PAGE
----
I have a new plan for making a living: sell my writing.
OK, now wipe away your tears of laughter and listen—I am happy here at my desk. I am full of ideas, I love what I'm doing, and I am getting positive feedback—lots of it, unsolicited, and from perfect-strangers-turned-friendly-readers. Momentum is building, and it's not just through the blogs. I have been writing, with no- or low-pay, for several magazines consistently and my portfolio has doubled in size in three months.
Last time I managed to sell much of my writing was in 2004. I wrote a poem and two articles (one researched, the other a personal anecdote), and submitted each to a magazine. Each was rejected. I submitted each to a second magazine, and each was accepted. Each was paid for, and prettily. Ka-ching!
This year, I vowed to sell my writing but approached the matter differently . . . I wrote a dozen query letters. Two dozen. I got one rejection letter, and not a thing more.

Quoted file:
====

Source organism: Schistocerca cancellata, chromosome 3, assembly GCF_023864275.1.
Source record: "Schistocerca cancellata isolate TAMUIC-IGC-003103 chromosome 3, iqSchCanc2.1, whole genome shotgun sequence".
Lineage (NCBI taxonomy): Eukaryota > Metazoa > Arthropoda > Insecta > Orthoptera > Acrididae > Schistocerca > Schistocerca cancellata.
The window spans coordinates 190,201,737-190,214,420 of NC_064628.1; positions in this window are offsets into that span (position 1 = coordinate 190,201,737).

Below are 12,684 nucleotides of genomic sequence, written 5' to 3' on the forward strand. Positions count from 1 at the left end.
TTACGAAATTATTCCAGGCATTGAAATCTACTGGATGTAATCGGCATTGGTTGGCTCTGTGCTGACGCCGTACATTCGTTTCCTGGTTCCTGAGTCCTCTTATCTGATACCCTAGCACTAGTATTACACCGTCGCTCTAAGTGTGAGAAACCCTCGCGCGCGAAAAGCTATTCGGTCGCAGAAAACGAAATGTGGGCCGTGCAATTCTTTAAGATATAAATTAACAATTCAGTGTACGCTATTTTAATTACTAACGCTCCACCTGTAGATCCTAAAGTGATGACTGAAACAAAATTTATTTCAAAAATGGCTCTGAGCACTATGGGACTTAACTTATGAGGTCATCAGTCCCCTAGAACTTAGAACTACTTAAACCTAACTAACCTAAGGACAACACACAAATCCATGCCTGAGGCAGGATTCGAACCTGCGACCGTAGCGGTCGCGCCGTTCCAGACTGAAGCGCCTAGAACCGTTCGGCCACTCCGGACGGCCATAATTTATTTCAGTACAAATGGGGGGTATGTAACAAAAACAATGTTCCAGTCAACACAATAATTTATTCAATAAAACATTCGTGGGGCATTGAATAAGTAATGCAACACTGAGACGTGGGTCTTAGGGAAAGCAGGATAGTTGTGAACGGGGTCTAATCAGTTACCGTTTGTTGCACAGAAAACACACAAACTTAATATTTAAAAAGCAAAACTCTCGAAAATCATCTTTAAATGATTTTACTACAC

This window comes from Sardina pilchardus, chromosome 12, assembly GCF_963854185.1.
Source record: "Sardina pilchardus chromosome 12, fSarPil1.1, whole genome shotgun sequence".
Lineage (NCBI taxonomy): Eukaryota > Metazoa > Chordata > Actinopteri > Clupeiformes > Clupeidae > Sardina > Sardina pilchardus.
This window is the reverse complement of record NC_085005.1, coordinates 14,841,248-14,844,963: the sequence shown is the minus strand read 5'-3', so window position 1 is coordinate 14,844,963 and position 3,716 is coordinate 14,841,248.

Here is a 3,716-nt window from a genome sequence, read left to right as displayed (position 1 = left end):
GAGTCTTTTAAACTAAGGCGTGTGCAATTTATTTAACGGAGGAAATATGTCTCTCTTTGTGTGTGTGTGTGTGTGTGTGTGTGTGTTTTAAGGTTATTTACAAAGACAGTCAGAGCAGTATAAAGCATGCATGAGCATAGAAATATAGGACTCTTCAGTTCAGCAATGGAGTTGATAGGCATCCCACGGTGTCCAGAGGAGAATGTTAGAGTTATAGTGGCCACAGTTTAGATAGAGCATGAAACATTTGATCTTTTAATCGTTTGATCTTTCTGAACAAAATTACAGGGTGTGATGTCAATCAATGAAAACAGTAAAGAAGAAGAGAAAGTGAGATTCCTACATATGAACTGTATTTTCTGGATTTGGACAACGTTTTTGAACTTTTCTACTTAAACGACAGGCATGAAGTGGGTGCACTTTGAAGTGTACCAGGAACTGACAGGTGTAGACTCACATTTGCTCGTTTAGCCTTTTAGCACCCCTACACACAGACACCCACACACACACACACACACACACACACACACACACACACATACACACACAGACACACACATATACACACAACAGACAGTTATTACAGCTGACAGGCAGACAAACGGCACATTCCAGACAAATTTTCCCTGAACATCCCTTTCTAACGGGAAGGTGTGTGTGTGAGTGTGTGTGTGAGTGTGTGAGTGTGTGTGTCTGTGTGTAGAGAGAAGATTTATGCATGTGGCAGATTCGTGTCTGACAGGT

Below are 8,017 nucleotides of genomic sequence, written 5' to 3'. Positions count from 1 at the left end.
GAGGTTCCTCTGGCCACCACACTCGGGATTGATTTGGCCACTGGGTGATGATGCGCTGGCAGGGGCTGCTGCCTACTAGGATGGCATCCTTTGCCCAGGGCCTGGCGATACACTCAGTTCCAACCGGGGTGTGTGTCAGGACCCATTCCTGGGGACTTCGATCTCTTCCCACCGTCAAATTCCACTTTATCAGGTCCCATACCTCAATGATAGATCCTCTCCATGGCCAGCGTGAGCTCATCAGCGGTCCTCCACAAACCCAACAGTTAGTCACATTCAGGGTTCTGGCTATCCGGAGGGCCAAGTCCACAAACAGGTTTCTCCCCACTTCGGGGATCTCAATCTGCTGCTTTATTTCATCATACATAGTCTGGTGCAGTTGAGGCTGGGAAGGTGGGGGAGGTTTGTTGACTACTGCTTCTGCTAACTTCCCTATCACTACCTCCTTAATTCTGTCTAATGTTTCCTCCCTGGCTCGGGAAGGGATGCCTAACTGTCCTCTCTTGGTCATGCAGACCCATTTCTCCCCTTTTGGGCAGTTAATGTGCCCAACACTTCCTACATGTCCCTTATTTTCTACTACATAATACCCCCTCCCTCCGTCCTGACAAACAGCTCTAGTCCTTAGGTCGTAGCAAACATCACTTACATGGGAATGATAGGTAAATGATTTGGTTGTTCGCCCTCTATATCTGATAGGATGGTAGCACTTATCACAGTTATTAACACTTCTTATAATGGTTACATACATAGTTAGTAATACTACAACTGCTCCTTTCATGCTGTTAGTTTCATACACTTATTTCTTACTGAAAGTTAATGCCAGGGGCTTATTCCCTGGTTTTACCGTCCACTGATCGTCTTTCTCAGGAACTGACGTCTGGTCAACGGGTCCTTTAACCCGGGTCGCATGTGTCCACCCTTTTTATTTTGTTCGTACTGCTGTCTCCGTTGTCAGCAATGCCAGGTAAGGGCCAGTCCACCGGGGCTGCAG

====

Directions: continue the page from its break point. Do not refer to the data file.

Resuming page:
Query letters, at least for me, do not seem to be doing the trick. It looks like writing on speculation is the thing to do, and why not do it?
Professional writers say not to, and here's why—it's time spent without reimbursement. It's working for free. I ask, however—is it really work? If I'm having a blast, and loving every minute, why not write for the freelance market? Why not put something together and send it out? Why not try?
I'll let you know what shakes out.